The eDiscovery Reference Model (EDRM) has been a long-established visualization of the eDiscovery process once litigation is anticipated.
At that point, potential data custodians are identified, and a legal hold notice is sent, most often by an organization’s in-house legal team, letting custodians know not to destroy ESI.
Then that data must be preserved, which with today’s cloud-based SaaS platforms and communications channels, usually means the organization’s IT department will be involved. However, with new eDiscovery tools, data can now be preserved-in-place (PIP), meaning it is locked down at its source in a way that prevents anyone from deleting or spoliating relevant data.
From here, data is collected, after which a number of Early Case Assessment (ECA) tools – which include advanced search, analytics, and artificial intelligence – can be applied to the dataset, allowing legal teams to gain early insights into case evidence and begin the process of culling data which isn’t relevant to the matter at hand.
It’s at this point in the process when in-house legal teams usually send the collected and culled data to outside counsel or a legal service provider for processing and review. However, not just any export format will do: it needs to be a format that puts the collected data into a usable form for review, such as a PDF. After review, all documents included in discovery will be produced according to Department of Justice guidelines.
Because these final stages are often the most time-consuming and costly of the eDiscovery process, in-house legal teams can reduce time, cost, and risk by only sending relevant ESI to outside counsel for review.
Export Formats and How They Affect the Ediscovery Process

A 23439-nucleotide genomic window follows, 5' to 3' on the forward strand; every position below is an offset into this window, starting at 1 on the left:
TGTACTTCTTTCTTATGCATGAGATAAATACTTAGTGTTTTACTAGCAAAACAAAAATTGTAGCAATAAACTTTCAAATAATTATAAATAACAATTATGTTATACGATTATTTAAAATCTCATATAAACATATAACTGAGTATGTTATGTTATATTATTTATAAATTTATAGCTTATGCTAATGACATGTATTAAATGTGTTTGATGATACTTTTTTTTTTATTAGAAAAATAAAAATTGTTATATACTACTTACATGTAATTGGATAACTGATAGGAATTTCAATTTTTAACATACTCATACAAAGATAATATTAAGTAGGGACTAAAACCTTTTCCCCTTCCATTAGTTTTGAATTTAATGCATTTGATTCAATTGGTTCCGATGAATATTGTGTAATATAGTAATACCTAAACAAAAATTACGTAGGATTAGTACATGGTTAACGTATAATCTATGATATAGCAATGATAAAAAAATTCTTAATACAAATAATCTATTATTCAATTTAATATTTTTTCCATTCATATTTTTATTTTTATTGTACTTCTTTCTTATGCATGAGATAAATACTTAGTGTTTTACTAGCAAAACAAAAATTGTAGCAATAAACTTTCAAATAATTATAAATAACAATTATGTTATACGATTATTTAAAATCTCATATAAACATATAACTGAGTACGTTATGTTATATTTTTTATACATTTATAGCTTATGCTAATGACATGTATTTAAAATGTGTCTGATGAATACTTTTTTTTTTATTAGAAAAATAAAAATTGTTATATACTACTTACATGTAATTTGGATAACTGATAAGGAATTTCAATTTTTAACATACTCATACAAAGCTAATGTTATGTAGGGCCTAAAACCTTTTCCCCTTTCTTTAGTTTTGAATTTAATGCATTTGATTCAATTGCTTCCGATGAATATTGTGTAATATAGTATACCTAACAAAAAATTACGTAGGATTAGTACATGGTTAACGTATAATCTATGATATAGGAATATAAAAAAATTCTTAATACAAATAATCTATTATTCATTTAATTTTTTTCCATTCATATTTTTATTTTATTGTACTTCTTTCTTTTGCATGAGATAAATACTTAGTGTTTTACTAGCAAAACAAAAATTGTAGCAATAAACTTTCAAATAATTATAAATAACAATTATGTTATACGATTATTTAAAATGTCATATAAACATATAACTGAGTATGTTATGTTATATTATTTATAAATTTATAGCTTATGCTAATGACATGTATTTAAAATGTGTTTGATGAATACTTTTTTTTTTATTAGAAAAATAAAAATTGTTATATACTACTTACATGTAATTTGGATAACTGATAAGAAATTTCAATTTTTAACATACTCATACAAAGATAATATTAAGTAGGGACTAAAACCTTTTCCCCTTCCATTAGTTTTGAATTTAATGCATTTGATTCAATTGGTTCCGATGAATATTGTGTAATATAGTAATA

For the vast majority of SaaS platforms and collaboration applications, the most common native export format is JSON. JSON uses human-readable text to store and transmit data objects consisting of attribute-value pairs and arrays (or other serializable values). And while all of the required data is preserved in this format, it’s not the most usable when it comes to reviewing for potential relevance in an investigation, especially for platforms with complex user interfaces or communications channels.
When you think about how we take in the information on a webpage or application, it’s not linear but dynamic. Instead of reading lines of text from the top down, a user simultaneously takes in a combination of text, images, figures, graphs, emoji, attachments, and more. A JSON export loses the visually dynamic nature of SaaS platforms.
Many SaaS platforms have developed application programming interfaces (API) that create a connection between their native format and other software. APIs are created to only share information that may be useful to an outside program while keeping internal details of its system hidden. APIs may be custom-built for a specific pair of systems or may be created to allow for interoperability.
While APIs give users the ability to use 3rd party solutions to preserve, collect, and even cull data housed in a SaaS application, it’s still limited to what the API is built to communicate, and it still may lack some of the visual and dynamic features of the original interface.
How Dynamic Capture Technology Fills the Export Gap
Sometimes referred to as crawling and scraping, dynamic capture tools combine to preserve website and application data as it appears live on a website. Crawlers capture all of the pages from a single domain, and then scrapers extract predefined data fields from those pages.
For ediscovery and compliance, this technology stores data in a forensically-sound, unalterable way that provides a complete audit trail – including the hash value for the collection in the metadata – demonstrating a defensible process.
But the real benefit comes from reviewing and interacting with the dynamic web archive, which gives full context to the data and offers users insights that might not be available through an API or JSON export.
When coupled with advanced search and data visualization tools, this technology provides a strong solution for managing SaaS and collaboration data for ediscovery and regulatory compliance.
More and more, relevant data is found not only in the text on a webpage but in the interface as well. Toggles, dropdowns, and other dynamic elements which aren't a part of traditional exports can provide important information for internal investigations, compliance audits, and ediscovery, and having a solution that can defensibly preserve this data will continue to be an important part of the legal process.
To learn more about ediscovery technology for collaboration applications, download Hanzo’s Guide to Litigation and Ediscovery here!